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In a test, I was asked to choose between will and be going to forms in a sentence expressing futurity:

The next century __ (to begin) on the 1st of January 2001.

My guess is that the choice lacks a third option: Present Simple. Am I right, or is it fine to use "will" in order to express inevitable events?

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3 Answers 3

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Future tense is certainly used to express events that are going to happen, but you can say "The next century begins in 2101". Notice that this is only because you are treating it as a measurable quantity; you could, in theory, say ?This century begins in 2001 and ends in 2100, though it sounds odd. You certainly can't say *It rains tomorrow.

Edit; the point about It rains tomorrow, though interesting, is not what OP was asking about. "The next century will begin..." is the usual form. "The next century begins..." is not wrong, but could be considered odd, depending on context. "The next century is going to begin...", though grammatical, is unduly wordy, and may put too much emphasis on the verb, leaving the reader wondering if you are about to say .."tomorrow, due to unforeseen circumstances."

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You can certainly say "The bus comes tomorrow" or "You get your wish next Thursday" or "Eat, drink and be merry, for tomorrow we die." Or even "It rains tomorrow." Compare it with Q. When does the show open? A. It opens tomorrow. Q. When do the rains come? A. They come tomorrow. Q. When does it rain? A. It rains tomorrow. As the sardonic maxim has it: "Life's a bitch, and then you die." –  Robusto Mar 11 '12 at 20:26
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@Robusto: Hmm, more complex than I first thought. But When does it rain? is a) a leading question in this conext, and b) more likely to be answered when I go out without an umbrella, which though both true and sad, is not a simple future. –  TimLymington Mar 11 '12 at 20:37
    
In terms of such future factual determination - which is more used ? Present Simple or "Will" ? Also I'm not sure about "be going to" - is there any justification for using that construction in that case ? –  midnight Mar 11 '12 at 20:37
    
Are you using asterisks to denote grammatical errors, or are those asterisks near the end just typograpical errors? I see no grammatical problems with either part of "The next century is going to begin tomorrow, due to unforeseen circumstances", although it's not something I'd say or write, instead favoring "The next century starts tomorrow, due to unforeseen circumstances." –  jwpat7 Mar 11 '12 at 20:53
    
Hmm, I wouldn't say, "The rains come tomorrow." "Come" is present tense, but tomorrow is the future, and so calls for future tense. Suddenly reminds me of an old Dr Who episode where a character says, "I'm from such-and-such place. Have you ever been there?" And the Doctor replies, "Yes, but not yet." –  Jay Mar 12 '12 at 5:56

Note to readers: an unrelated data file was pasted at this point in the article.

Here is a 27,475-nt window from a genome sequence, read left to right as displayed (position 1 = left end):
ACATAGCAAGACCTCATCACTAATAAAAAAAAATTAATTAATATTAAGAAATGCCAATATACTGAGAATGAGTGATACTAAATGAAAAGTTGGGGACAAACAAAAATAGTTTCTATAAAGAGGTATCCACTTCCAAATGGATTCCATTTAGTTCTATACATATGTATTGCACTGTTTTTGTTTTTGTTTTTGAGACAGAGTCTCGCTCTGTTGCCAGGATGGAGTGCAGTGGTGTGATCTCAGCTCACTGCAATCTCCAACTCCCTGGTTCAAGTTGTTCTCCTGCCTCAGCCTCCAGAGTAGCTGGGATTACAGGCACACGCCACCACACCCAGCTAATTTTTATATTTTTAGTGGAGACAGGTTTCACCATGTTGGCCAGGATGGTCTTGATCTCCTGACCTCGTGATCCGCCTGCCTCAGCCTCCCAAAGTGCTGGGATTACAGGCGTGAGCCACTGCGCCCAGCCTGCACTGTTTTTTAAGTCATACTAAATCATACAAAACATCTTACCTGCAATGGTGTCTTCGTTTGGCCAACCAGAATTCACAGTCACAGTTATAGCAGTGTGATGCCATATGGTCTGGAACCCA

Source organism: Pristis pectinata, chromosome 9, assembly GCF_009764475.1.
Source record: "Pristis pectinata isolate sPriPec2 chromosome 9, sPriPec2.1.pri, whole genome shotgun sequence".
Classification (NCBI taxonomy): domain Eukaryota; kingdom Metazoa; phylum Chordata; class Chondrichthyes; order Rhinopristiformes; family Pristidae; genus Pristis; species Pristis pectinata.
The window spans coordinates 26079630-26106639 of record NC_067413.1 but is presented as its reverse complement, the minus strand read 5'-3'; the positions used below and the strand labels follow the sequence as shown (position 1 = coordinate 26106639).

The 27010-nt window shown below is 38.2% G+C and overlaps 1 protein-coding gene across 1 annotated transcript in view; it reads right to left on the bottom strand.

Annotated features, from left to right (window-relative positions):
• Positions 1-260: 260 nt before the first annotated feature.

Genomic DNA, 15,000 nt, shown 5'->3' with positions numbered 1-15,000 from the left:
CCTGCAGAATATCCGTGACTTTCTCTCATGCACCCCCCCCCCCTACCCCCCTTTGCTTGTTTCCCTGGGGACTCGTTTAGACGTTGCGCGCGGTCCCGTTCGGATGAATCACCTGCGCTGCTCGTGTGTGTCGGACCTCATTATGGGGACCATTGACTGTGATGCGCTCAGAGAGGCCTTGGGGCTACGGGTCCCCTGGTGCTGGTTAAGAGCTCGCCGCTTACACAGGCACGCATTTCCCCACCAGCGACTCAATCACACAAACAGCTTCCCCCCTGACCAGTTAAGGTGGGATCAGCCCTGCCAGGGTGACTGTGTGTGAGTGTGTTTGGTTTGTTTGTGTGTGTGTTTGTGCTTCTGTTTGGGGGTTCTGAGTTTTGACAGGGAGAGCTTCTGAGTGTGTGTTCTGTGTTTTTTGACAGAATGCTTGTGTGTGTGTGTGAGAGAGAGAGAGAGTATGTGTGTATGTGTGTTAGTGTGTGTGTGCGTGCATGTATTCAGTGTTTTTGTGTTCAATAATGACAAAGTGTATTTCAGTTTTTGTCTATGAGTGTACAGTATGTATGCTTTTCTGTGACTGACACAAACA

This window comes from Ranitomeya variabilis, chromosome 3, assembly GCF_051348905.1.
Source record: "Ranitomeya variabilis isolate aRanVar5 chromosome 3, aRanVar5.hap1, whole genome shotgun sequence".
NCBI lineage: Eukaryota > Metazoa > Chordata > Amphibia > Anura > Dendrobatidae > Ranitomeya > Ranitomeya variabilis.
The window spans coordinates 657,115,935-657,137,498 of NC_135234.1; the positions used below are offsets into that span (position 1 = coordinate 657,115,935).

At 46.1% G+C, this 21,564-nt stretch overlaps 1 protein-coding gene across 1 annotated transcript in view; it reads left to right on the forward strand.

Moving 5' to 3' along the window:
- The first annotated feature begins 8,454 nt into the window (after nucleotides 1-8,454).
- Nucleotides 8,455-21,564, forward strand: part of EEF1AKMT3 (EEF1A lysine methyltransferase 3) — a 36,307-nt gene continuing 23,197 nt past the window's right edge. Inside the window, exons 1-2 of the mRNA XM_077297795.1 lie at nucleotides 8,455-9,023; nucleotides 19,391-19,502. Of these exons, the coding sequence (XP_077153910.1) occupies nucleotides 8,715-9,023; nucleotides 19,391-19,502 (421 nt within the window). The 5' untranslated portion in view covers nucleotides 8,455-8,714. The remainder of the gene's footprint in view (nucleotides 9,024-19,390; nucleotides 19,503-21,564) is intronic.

As I’ve had occasion to say in answering other questions, it depends on what has gone before and, to some extent, what comes afterwards. English expresses the future not only by will be or going to followed by the plain form of the verb, but also by the present tense. These forms are used in different contexts.

Will + the plain form of the verb is used for simple prediction about something we know will happen or which we expect to happen. In response to the question ‘Hey, does anyone know what day of the week the 1st of January falls on?’ the answer might be ‘I can’t tell you which day, but one thing I know for sure: the next century will begin on the 1st of January 2001.’

Going to is used when an event is pre-planned or inevitable. If someone had said on 31 December 2000 ‘I’m worried about the future. I wish I could stop the clock', the response could well be ‘The next century is going to begin on the 1st of January 2001, whether you like it or not.’

The present tense is normally used to refer to scheduled future events and future certainties, particularly in subordinate clauses. It could have been used if someone had asked ‘What are you doing on New Year’s Day?’ The answer might be ‘Something special, because the next century begins on the 1st of January 2001.’

There’s a fourth, but less likely, possibility, and that is the present progressive construction. In December 2000, someone might have said in a speech 'The next century is beginning on the 1st of January 2001. Let us therefore take this opportunity to prepare ourselves for a new age.'

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The use of will and going to is complicated. Of course, native speakers understand when they should use will and when they should use going to, but they often can’t tell you why!

For your example:

The next century __ (to begin) on the 1st of January 2001.

you should use will, because you are 100% sure it will happen.

This web page explains other ways we use will and going to, and has some practice exercises.

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